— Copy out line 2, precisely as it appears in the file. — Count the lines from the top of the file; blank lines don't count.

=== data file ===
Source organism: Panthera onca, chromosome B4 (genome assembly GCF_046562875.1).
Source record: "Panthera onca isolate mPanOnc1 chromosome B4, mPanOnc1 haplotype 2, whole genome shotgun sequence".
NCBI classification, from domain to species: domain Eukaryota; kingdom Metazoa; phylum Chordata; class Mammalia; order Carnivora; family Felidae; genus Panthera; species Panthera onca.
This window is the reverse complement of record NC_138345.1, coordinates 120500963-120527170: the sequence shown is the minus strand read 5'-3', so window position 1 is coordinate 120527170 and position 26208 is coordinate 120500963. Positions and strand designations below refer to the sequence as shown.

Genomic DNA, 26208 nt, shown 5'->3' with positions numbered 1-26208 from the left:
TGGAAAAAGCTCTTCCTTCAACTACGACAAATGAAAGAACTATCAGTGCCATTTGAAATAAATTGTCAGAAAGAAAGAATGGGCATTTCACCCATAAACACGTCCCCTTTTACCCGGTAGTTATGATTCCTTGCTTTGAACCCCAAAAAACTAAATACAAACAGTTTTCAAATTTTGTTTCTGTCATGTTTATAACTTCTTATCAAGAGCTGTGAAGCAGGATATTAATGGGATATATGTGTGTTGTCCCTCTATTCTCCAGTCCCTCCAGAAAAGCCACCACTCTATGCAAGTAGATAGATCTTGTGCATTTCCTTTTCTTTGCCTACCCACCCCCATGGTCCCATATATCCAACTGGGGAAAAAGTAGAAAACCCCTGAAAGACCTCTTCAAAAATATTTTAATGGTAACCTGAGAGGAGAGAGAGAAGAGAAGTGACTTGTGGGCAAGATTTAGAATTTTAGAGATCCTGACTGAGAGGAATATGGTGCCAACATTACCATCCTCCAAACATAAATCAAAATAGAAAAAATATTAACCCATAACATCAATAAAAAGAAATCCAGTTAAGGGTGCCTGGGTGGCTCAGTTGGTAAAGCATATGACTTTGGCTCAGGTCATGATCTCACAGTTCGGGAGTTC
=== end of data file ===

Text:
Source record: "Panthera onca isolate mPanOnc1 chromosome B4, mPanOnc1 haplotype 2, whole genome shotgun sequence".